As winter sets in, many people might start thinking about getting a 4×4.
Whether it’s a dedicated 4×4 with impressive off-roading ability, or just something that offers extra traction through a four-wheel-drive system, these models often prove popular in autumn and winter.
But is it worth getting a 4×4, or should you just stick with your existing car? Let’s take a look.
Do you need that extra off-roading ability?
If you live in a city centre or town centre, there’s a good chance that that extra off-roading ability might be wasted. In urban areas, the roads are often regularly gritted, and it’s unlikely that you’ll be far away from amenities – they might even be within a walkable distance.
However, if you live somewhere more rural, the roads could be more treacherous when poor weather strikes. If this is the case, it might be worth getting a 4×4. It’s worth noting that a front-wheel-drive car is far better in bad weather than a rear-driven onr, too.
Is getting to work a must in bad weather?
This year’s coronavirus pandemic has proven that many people can effectively work from home, rather than having to go into an office.
So if you have the option of working from home, you might not need your car on bad weather days. Of course, this will depend on your job – if you’re a key worker, the extra off-roading ability could be more important.
Should I just get winter tyres instead?
It’s a strange comparison to draw, but if your current car is front- or rear-wheel-drive and you want extra traction in snowy conditions, you could be better off choosing a good set of winter tyres over a 4×4.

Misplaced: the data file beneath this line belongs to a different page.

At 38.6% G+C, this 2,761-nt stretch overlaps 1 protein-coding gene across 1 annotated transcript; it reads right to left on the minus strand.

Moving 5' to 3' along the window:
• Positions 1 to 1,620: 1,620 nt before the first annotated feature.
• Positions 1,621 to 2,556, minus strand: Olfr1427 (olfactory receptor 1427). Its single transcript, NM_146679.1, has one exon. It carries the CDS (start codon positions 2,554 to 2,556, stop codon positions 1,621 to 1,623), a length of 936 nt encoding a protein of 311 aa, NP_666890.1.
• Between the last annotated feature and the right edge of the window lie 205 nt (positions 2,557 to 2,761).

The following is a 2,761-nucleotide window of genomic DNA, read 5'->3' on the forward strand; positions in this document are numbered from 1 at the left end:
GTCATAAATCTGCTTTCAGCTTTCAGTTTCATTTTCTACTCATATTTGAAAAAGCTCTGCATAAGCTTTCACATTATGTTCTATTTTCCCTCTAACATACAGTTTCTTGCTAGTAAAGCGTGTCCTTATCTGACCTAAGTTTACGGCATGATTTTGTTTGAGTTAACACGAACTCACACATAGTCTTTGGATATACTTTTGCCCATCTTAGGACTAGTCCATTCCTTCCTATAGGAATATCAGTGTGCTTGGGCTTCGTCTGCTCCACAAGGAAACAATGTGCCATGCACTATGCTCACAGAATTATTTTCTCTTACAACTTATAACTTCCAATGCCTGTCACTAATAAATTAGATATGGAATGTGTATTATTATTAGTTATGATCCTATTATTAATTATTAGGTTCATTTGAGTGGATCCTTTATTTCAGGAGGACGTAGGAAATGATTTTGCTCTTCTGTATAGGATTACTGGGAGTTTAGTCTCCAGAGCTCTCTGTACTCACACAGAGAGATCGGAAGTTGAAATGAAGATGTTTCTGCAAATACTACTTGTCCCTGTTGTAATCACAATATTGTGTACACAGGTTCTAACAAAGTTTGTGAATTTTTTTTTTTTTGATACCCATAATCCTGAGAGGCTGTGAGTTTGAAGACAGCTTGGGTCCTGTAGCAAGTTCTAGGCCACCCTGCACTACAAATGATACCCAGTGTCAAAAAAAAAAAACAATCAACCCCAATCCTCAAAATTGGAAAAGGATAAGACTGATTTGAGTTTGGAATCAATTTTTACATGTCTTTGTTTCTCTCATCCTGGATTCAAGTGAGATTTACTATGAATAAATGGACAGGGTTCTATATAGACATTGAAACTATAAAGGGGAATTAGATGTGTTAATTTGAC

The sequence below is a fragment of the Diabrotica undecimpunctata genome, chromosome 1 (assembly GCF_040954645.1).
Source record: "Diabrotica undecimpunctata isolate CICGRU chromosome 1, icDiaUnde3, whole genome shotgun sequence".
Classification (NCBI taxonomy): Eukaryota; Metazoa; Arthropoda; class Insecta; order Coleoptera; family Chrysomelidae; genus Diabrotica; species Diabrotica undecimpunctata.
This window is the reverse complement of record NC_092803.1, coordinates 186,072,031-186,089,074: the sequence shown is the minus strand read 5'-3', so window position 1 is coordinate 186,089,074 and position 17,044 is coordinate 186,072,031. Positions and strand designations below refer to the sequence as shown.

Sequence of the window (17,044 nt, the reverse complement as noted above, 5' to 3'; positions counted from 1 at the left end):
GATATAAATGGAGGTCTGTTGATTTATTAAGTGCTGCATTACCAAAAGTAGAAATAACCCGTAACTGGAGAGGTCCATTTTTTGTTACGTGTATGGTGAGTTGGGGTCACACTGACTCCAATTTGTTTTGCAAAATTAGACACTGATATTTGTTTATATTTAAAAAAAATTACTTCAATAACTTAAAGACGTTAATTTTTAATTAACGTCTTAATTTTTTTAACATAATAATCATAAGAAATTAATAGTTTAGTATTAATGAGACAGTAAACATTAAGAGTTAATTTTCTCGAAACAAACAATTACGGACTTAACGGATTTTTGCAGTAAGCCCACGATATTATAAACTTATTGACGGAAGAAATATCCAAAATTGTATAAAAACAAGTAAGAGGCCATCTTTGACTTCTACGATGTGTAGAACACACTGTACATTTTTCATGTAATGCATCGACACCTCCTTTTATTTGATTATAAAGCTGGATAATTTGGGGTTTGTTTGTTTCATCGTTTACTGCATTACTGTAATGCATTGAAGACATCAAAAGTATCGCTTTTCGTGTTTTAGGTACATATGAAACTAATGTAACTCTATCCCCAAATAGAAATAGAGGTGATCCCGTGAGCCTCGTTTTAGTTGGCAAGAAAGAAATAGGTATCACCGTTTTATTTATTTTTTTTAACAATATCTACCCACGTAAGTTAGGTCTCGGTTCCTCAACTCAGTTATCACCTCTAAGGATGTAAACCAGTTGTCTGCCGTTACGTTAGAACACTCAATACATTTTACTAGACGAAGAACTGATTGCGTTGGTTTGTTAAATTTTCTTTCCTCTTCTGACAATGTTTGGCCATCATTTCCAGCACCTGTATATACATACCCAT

Winter tyres, or cold weather tyres as they’re also known, are designed to offer greater grip in colder temperatures, and feature a different tread pattern to provide greater traction when things get slippery.
It’s worth spending a bit extra on premium tyres and reading reviews to make sure you’re getting the best ones possible.
As for the price of winter tyres? Well, this will vary massively depending on the size of your car’s wheels and the brand you go for, but expect to pay between £150 and £200 for a good set of winter tyres on a car with 17-inch alloy wheels.
Are 4x4s more expensive to run?
Put simply, a car with a four-wheel-drive system will cost more to run than the equivalent model without it – the system’s weight increases fuel consumption and also drives up CO2 emissions.
These differences will always vary depending on the car, but take a Dacia Duster, for example.
As standard, it doesn’t come with a four-wheel-drive system, so on the Blue dCi model it will return a claimed 57.7mpg, with CO2 emissions of 128g/km. However, if you want the 4×4 model, it will return 51.3mpg, and emit 147g/km of CO2.
As well as impacting fuel costs, this makes the 4×4 version £40 more expensive in car tax (£215 per year). Those using it as a company car will pay £20 more each month (£105 per month) for the four-wheel-drive version thanks to its higher benefit-in-kind percentage, which is affected by CO2 emissions.
How much do 4x4s cost to buy?
While a model with four-wheel-drive fitted will nearly always cost more than a model without it, there are still plenty of used 4x4s available for as little as £1,000.
On a new car, it could cost as much as £2,000 to select 4×4 over front-wheel-drive, such as on the Dacia Duster, for example. So it’s definitely worth contemplating whether you really need a 4×4 before splashing the cash.
To search for used 4x4s, click here.